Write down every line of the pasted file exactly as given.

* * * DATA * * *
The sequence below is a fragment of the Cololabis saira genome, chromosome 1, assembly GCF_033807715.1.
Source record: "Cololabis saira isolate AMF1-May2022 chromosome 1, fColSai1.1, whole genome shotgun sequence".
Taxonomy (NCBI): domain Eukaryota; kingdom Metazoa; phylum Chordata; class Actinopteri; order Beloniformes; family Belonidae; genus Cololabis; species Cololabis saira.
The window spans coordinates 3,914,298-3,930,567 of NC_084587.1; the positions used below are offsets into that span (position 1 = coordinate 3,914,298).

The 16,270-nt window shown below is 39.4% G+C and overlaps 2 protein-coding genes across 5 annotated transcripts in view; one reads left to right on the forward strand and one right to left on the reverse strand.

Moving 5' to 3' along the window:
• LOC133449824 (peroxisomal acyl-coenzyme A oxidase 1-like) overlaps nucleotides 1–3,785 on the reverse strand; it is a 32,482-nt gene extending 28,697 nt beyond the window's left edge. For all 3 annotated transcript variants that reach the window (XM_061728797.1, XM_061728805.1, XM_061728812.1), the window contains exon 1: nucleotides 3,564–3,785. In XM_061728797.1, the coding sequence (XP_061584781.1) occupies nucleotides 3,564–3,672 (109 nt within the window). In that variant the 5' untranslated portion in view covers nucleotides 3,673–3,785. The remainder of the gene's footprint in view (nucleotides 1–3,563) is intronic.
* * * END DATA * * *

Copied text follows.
The sequence below is a fragment of the Cololabis saira genome, chromosome 1, assembly GCF_033807715.1.
Source record: "Cololabis saira isolate AMF1-May2022 chromosome 1, fColSai1.1, whole genome shotgun sequence".
Taxonomy (NCBI): domain Eukaryota; kingdom Metazoa; phylum Chordata; class Actinopteri; order Beloniformes; family Belonidae; genus Cololabis; species Cololabis saira.
The window spans coordinates 3,914,298-3,930,567 of NC_084587.1; the positions used below are offsets into that span (position 1 = coordinate 3,914,298).

The 16,270-nt window shown below is 39.4% G+C and overlaps 2 protein-coding genes across 5 annotated transcripts in view; one reads left to right on the forward strand and one right to left on the reverse strand.

Moving 5' to 3' along the window:
• LOC133449824 (peroxisomal acyl-coenzyme A oxidase 1-like) overlaps nucleotides 1–3,785 on the reverse strand; it is a 32,482-nt gene extending 28,697 nt beyond the window's left edge. For all 3 annotated transcript variants that reach the window (XM_061728797.1, XM_061728805.1, XM_061728812.1), the window contains exon 1: nucleotides 3,564–3,785. In XM_061728797.1, the coding sequence (XP_061584781.1) occupies nucleotides 3,564–3,672 (109 nt within the window). In that variant the 5' untranslated portion in view covers nucleotides 3,673–3,785. The remainder of the gene's footprint in view (nucleotides 1–3,563) is intronic.